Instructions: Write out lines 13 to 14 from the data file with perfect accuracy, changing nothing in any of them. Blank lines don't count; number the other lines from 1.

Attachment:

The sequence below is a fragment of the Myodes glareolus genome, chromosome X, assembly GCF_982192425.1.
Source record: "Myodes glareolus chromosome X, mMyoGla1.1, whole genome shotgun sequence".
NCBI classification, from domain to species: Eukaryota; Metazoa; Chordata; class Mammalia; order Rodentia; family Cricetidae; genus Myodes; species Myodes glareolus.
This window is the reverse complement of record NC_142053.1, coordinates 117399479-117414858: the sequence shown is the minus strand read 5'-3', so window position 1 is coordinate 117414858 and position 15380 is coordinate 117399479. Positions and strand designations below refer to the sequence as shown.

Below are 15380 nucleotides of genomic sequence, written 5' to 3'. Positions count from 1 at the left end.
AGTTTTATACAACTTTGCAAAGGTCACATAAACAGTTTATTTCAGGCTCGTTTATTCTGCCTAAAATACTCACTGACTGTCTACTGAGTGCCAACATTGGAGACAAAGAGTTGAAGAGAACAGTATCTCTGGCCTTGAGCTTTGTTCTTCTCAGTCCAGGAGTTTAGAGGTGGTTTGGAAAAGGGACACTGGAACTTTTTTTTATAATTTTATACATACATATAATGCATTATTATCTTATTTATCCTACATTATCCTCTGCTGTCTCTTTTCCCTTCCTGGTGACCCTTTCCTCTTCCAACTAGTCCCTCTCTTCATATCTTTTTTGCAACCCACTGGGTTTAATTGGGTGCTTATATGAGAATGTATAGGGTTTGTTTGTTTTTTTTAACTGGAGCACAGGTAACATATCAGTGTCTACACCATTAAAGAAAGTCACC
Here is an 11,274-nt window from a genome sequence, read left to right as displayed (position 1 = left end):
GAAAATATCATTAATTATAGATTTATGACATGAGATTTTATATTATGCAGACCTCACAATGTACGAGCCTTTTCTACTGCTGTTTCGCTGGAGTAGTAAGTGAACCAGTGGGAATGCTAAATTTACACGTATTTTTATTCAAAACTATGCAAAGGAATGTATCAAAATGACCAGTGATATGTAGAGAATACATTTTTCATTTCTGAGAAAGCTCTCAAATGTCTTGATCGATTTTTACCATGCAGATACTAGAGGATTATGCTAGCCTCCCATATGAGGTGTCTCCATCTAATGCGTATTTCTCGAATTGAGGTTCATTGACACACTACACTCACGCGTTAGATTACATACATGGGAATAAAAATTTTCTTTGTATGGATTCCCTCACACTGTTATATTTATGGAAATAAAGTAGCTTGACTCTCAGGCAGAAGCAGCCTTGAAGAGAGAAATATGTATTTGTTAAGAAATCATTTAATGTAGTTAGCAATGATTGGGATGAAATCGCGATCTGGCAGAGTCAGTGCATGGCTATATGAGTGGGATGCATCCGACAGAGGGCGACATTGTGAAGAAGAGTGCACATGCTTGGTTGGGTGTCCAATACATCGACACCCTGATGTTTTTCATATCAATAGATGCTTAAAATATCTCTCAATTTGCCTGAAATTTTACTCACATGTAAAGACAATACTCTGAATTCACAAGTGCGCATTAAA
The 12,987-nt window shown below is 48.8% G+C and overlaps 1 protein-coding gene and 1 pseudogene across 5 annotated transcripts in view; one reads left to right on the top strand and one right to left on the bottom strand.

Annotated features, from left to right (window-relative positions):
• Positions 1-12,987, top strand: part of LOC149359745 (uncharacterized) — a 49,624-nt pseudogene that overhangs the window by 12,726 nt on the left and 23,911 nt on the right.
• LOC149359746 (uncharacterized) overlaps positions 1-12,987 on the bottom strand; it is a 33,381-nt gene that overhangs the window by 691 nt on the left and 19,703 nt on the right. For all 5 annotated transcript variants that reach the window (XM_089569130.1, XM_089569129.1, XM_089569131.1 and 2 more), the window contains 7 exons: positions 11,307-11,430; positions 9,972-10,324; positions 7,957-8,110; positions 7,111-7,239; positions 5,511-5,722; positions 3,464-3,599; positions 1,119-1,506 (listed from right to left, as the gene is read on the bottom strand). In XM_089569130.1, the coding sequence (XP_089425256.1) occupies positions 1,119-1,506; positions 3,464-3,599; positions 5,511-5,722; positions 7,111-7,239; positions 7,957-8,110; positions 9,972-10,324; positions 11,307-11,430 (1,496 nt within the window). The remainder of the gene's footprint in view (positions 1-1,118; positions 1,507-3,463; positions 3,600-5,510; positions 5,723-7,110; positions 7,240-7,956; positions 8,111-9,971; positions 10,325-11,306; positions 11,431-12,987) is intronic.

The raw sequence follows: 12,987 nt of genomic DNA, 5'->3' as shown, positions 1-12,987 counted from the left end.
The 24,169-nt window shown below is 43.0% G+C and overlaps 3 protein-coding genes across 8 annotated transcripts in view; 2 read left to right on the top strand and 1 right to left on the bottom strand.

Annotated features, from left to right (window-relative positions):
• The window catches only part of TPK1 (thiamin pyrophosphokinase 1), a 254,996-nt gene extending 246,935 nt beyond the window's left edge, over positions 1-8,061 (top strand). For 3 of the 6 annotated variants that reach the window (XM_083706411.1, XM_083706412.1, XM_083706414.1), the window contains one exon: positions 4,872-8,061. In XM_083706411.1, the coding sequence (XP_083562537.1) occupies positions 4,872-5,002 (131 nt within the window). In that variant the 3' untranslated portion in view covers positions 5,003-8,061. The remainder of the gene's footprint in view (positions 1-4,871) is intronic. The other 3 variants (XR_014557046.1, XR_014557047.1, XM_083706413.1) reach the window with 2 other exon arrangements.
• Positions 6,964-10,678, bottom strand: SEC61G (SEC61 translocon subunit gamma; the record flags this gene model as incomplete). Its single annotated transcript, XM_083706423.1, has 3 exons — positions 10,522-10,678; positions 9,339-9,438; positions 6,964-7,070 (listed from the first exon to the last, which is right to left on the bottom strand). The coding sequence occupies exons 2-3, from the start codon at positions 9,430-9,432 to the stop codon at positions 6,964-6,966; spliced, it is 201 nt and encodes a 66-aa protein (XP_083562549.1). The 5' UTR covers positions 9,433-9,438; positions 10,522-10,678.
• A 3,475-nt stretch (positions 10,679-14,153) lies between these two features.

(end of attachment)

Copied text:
The raw sequence follows: 12,987 nt of genomic DNA, 5'->3' as shown, positions 1-12,987 counted from the left end.
The 24,169-nt window shown below is 43.0% G+C and overlaps 3 protein-coding genes across 8 annotated transcripts in view; 2 read left to right on the top strand and 1 right to left on the bottom strand.